Governor Roy Cooper tour areas of High Point, N.C., affected by the opioid epidemic during a ride-along with Chris Wilson, of the Guilford County Emergency Management Service on January 25, 2018.
Jeff Tiberii / WUNC

State Leaders Navigate The Politics Of The Opioid Crisis

It’s a cold January morning in High Point as Governor Roy Cooper climbs into a white SUV. Guilford County EMS worker Chris Wilson drives through the city’s south side. On one side of the road there are two dingy motels. On the other a large cross and the message “God is love” on the ground.

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Hitting Home: The Opioid Crisis in North Carolina

The opioid crisis has claimed tens of thousands of lives across the country. Here's how it's playing out in North Carolina.

Train Carrying GOP Lawmakers Hits Garbage Truck In Virginia

Updated at 9:25 p.m. ET An Amtrak train carrying House and Senate Republicans to their annual retreat in West Virginia struck a garbage truck Wednesday morning near Charlottesville, Va. At least one person was killed, according to a statement released by White House press secretary Sarah Huckabee Sanders. The University of Virginia Medical Center had this update on the injured on Wednesday evening: "One patient is in critical condition, one patient is in good condition, three patients are...

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Consert CEO Jack Roberts
Jack Roberts

New businesses to help save the planet are popping up everyday.  As a result, your ability to do environmental good may be closer to your finger tips than you think.  Already, there are pockets of households and businesses in North Carolina that are able to control their heaters and air conditioners online or from their smart phones.  They're living on a Smart Grid - that's becoming smarter and smarter every day.

As part of our series North Carolina Voices: Tomorrow's Energy, reporter Leoneda Inge has the story of one smart grid pilot project in Fayetteville.

Behind the Reporting: 'Tomorrow’s Energy'

Apr 20, 2010

If you’ve been tuned in to Morning Edition this past week or so, you’ve been hearing a series of reports about energy from WUNC’s reporters. The series, “North Carolina Voices: Tomorrow’s Energy,” addresses where North Carolinians currently get their power and where we’ll get it in the future. A lot of work goes into those six or seven-minute radio reports, which means a lot also gets left out. The melody of a coal-fired power plant and the sculptural beauty of a wind turbine are among the details of the reporting that didn’t make it on the air. On today’s show, we’ll talk with WUNC reporters Dave DeWitt, Leoneda Inge, Jessica Jones and Laura Leslie about what they took away from their reporting and what else is left to say about powering North Carolina’s future.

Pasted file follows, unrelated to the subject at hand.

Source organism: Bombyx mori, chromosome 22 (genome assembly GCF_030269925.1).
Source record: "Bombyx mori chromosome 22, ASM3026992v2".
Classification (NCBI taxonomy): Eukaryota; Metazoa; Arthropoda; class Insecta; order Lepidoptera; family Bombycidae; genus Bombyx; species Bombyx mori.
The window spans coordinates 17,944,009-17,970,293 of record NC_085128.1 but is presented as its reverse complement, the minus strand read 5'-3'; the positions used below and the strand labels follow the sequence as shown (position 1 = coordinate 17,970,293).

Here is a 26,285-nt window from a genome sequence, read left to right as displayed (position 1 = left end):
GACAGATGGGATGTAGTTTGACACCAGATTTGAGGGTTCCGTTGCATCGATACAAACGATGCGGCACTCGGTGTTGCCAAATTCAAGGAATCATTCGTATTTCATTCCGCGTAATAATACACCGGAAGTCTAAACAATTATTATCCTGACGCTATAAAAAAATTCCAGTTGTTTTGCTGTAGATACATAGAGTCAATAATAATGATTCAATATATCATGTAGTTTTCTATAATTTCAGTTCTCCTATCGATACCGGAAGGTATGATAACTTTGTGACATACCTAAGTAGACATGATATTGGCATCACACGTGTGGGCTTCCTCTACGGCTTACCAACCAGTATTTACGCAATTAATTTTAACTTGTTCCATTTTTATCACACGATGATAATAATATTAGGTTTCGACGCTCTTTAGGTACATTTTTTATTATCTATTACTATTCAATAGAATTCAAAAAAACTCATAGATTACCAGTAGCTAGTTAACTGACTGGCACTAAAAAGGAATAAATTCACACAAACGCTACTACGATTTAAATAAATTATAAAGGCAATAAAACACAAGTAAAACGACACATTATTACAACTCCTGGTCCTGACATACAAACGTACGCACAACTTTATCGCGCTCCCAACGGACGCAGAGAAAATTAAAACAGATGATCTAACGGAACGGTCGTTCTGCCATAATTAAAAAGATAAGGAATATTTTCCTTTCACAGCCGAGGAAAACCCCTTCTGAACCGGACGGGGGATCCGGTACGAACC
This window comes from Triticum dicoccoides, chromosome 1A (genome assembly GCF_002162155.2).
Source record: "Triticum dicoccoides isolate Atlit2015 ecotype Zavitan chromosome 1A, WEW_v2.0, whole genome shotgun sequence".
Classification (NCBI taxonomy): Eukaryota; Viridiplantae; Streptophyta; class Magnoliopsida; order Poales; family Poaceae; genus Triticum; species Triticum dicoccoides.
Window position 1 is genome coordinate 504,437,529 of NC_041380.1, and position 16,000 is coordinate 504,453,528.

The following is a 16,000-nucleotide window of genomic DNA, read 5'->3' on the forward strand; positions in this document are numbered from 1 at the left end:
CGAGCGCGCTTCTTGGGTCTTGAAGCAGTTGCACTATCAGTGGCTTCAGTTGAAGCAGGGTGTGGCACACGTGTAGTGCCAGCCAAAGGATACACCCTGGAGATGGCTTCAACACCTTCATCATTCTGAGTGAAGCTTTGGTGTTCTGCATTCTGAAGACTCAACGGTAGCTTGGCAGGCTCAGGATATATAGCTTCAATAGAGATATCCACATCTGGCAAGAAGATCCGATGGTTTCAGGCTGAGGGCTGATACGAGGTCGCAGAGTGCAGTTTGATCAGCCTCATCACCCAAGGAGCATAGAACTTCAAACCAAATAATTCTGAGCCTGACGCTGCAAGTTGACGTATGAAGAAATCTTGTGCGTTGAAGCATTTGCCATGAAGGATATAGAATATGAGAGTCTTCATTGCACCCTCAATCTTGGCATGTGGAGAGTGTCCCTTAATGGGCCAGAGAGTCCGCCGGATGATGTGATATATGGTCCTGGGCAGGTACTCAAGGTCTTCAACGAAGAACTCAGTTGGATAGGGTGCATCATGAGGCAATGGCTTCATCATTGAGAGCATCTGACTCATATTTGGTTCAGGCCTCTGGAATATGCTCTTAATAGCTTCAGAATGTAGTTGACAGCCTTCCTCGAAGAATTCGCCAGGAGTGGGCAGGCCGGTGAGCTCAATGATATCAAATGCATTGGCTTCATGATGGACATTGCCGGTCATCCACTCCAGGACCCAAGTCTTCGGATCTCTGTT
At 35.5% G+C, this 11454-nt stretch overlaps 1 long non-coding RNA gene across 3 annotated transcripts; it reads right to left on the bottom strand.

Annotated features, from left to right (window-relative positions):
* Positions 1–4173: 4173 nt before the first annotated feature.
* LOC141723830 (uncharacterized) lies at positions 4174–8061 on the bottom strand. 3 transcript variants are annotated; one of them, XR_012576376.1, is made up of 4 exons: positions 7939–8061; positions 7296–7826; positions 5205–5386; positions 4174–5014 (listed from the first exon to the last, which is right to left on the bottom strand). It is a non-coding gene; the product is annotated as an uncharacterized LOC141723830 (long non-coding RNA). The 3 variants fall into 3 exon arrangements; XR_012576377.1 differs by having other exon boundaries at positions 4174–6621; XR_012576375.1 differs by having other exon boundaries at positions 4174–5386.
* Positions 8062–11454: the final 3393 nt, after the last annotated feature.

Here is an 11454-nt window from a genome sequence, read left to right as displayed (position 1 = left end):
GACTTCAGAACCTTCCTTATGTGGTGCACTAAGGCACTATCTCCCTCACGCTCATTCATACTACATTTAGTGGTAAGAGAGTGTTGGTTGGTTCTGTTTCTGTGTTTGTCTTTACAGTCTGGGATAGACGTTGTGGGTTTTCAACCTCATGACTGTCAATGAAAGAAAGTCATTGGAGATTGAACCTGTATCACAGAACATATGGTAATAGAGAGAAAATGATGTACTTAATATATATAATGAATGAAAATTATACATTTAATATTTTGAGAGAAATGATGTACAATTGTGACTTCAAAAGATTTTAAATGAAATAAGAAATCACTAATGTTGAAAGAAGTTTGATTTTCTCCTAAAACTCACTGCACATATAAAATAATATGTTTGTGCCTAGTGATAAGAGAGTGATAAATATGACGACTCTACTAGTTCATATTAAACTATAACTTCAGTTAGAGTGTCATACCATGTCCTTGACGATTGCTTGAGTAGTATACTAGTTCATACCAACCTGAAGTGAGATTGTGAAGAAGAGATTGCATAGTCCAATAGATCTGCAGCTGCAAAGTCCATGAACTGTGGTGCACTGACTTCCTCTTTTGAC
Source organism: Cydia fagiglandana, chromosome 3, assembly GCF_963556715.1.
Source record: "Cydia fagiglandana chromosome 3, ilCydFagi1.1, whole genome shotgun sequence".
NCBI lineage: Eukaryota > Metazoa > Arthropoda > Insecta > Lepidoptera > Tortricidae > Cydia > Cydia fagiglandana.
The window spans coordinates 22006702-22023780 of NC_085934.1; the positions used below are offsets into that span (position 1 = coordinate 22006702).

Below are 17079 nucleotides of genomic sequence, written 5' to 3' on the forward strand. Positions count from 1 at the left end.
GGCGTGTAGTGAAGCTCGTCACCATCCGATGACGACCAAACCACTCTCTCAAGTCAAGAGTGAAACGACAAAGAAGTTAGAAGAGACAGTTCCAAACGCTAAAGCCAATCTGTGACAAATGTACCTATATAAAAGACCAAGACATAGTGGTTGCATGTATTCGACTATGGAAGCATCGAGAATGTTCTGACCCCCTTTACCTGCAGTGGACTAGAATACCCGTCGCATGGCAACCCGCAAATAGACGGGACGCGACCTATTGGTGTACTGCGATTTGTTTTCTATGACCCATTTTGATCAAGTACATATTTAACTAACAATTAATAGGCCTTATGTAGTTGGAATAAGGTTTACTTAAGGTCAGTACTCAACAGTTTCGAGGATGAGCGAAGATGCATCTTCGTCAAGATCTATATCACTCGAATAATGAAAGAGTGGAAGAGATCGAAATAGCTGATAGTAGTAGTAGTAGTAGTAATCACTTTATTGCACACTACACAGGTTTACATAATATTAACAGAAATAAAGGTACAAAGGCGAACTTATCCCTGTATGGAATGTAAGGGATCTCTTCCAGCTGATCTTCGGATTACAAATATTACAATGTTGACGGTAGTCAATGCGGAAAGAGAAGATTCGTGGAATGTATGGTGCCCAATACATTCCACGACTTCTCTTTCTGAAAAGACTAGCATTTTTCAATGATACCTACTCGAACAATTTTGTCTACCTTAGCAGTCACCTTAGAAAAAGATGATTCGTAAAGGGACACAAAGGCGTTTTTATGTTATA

Durham Sustainability Manager Tobin Freid
Tobin Freid

North Carolina has topped many lists in the past few years.  It's one of the fastest growing states and ranks high for its business climate.  But in energy efficiency, NC is wading somewhere in the middle of the pack nationwide.

Universities like UNC Chapel Hill, Duke, and NC State are among the largest electricity users in the state. Some produce their own power, some buy their electricity from utility companies. And all have student bodies that are vocal in their anxiety over global warming.

As part of our series North Carolina Voices: Tomorrow’s Energy, Dave DeWitt looks at how campuses are transforming to meet their future energy challenges.

Tomorrow's Energy: Pricing Power

Apr 15, 2010
Electric power meter, energy
Creative Commons/Jc3s5h

Most energy consumers know what they pay for electricity.  But very few of us know why we pay what we do.  Who decides what a kilowatt should cost?  And how does energy policy change that?  In this segment of our series North Carolina Voices: Tomorrow’s Energy, Laura Leslie reports on the complex process of pricing power.

Energy companies are predicting that the need for power will grow in North Carolina in the coming years. With climate legislation likely, they are turning back to an energy source that has been put on the back burner for several decades… nuclear.